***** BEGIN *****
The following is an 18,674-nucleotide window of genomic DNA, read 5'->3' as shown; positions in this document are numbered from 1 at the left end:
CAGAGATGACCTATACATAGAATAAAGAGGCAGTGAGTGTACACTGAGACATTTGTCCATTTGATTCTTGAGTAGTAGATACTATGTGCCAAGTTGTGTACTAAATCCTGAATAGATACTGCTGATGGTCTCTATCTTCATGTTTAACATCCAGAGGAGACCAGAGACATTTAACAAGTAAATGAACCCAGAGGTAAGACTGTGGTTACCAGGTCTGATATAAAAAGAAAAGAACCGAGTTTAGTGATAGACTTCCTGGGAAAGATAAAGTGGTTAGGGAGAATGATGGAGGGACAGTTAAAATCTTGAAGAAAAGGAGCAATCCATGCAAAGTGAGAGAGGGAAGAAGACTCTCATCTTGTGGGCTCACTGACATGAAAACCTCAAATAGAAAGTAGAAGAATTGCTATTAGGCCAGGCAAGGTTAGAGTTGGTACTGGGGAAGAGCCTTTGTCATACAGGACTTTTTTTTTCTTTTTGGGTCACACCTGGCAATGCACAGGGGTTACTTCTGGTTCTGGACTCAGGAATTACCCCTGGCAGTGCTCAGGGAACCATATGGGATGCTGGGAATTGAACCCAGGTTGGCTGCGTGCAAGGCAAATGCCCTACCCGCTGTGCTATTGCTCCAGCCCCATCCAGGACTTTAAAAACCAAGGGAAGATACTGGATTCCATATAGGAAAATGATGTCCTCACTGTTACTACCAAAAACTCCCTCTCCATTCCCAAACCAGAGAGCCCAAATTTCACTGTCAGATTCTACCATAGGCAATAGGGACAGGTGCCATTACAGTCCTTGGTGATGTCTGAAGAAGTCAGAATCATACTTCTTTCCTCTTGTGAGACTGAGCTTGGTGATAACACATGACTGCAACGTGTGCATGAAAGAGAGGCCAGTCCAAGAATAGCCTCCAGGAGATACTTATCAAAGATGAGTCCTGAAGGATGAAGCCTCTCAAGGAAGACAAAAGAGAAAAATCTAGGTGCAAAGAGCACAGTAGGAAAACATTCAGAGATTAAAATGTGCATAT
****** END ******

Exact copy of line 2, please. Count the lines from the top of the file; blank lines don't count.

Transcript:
CAGAGATGACCTATACATAGAATAAAGAGGCAGTGAGTGTACACTGAGACATTTGTCCATTTGATTCTTGAGTAGTAGATACTATGTGCCAAGTTGTGTACTAAATCCTGAATAGATACTGCTGATGGTCTCTATCTTCATGTTTAACATCCAGAGGAGACCAGAGACATTTAACAAGTAAATGAACCCAGAGGTAAGACTGTGGTTACCAGGTCTGATATAAAAAGAAAAGAACCGAGTTTAGTGATAGACTTCCTGGGAAAGATAAAGTGGTTAGGGAGAATGATGGAGGGACAGTTAAAATCTTGAAGAAAAGGAGCAATCCATGCAAAGTGAGAGAGGGAAGAAGACTCTCATCTTGTGGGCTCACTGACATGAAAACCTCAAATAGAAAGTAGAAGAATTGCTATTAGGCCAGGCAAGGTTAGAGTTGGTACTGGGGAAGAGCCTTTGTCATACAGGACTTTTTTTTTCTTTTTGGGTCACACCTGGCAATGCACAGGGGTTACTTCTGGTTCTGGACTCAGGAATTACCCCTGGCAGTGCTCAGGGAACCATATGGGATGCTGGGAATTGAACCCAGGTTGGCTGCGTGCAAGGCAAATGCCCTACCCGCTGTGCTATTGCTCCAGCCCCATCCAGGACTTTAAAAACCAAGGGAAGATACTGGATTCCATATAGGAAAATGATGTCCTCACTGTTACTACCAAAAACTCCCTCTCCATTCCCAAACCAGAGAGCCCAAATTTCACTGTCAGATTCTACCATAGGCAATAGGGACAGGTGCCATTACAGTCCTTGGTGATGTCTGAAGAAGTCAGAATCATACTTCTTTCCTCTTGTGAGACTGAGCTTGGTGATAACACATGACTGCAACGTGTGCATGAAAGAGAGGCCAGTCCAAGAATAGCCTCCAGGAGATACTTATCAAAGATGAGTCCTGAAGGATGAAGCCTCTCAAGGAAGACAAAAGAGAAAAATCTAGGTGCAAAGAGCACAGTAGGAAAACATTCAGAGATTAAAATGTGCATAT